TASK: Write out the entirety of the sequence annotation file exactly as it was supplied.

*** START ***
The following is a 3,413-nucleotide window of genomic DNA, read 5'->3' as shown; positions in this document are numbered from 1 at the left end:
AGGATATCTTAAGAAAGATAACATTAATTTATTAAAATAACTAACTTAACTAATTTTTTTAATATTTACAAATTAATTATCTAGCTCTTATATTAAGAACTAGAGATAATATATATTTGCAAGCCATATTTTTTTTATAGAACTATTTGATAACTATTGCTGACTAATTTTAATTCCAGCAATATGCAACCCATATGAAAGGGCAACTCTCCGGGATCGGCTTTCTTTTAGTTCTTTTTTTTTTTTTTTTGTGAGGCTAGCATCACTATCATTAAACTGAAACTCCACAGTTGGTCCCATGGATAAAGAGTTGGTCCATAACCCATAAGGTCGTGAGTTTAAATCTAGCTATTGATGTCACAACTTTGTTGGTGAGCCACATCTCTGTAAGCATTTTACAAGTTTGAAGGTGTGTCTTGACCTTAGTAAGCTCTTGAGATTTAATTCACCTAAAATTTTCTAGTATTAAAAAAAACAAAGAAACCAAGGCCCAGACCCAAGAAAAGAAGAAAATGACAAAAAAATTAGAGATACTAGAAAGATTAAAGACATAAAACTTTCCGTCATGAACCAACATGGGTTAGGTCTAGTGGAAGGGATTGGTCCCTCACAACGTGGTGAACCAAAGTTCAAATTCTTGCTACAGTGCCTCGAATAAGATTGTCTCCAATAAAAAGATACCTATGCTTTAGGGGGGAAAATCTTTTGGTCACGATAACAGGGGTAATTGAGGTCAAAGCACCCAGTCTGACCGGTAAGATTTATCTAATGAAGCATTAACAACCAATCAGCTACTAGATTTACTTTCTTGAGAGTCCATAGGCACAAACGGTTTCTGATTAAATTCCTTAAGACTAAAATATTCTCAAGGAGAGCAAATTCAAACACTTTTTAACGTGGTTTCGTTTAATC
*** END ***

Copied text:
The following is a 3,413-nucleotide window of genomic DNA, read 5'->3' as shown; positions in this document are numbered from 1 at the left end:
AGGATATCTTAAGAAAGATAACATTAATTTATTAAAATAACTAACTTAACTAATTTTTTTAATATTTACAAATTAATTATCTAGCTCTTATATTAAGAACTAGAGATAATATATATTTGCAAGCCATATTTTTTTTATAGAACTATTTGATAACTATTGCTGACTAATTTTAATTCCAGCAATATGCAACCCATATGAAAGGGCAACTCTCCGGGATCGGCTTTCTTTTAGTTCTTTTTTTTTTTTTTTTGTGAGGCTAGCATCACTATCATTAAACTGAAACTCCACAGTTGGTCCCATGGATAAAGAGTTGGTCCATAACCCATAAGGTCGTGAGTTTAAATCTAGCTATTGATGTCACAACTTTGTTGGTGAGCCACATCTCTGTAAGCATTTTACAAGTTTGAAGGTGTGTCTTGACCTTAGTAAGCTCTTGAGATTTAATTCACCTAAAATTTTCTAGTATTAAAAAAAACAAAGAAACCAAGGCCCAGACCCAAGAAAAGAAGAAAATGACAAAAAAATTAGAGATACTAGAAAGATTAAAGACATAAAACTTTCCGTCATGAACCAACATGGGTTAGGTCTAGTGGAAGGGATTGGTCCCTCACAACGTGGTGAACCAAAGTTCAAATTCTTGCTACAGTGCCTCGAATAAGATTGTCTCCAATAAAAAGATACCTATGCTTTAGGGGGGAAAATCTTTTGGTCACGATAACAGGGGTAATTGAGGTCAAAGCACCCAGTCTGACCGGTAAGATTTATCTAATGAAGCATTAACAACCAATCAGCTACTAGATTTACTTTCTTGAGAGTCCATAGGCACAAACGGTTTCTGATTAAATTCCTTAAGACTAAAATATTCTCAAGGAGAGCAAATTCAAACACTTTTTAACGTGGTTTCGTTTAATC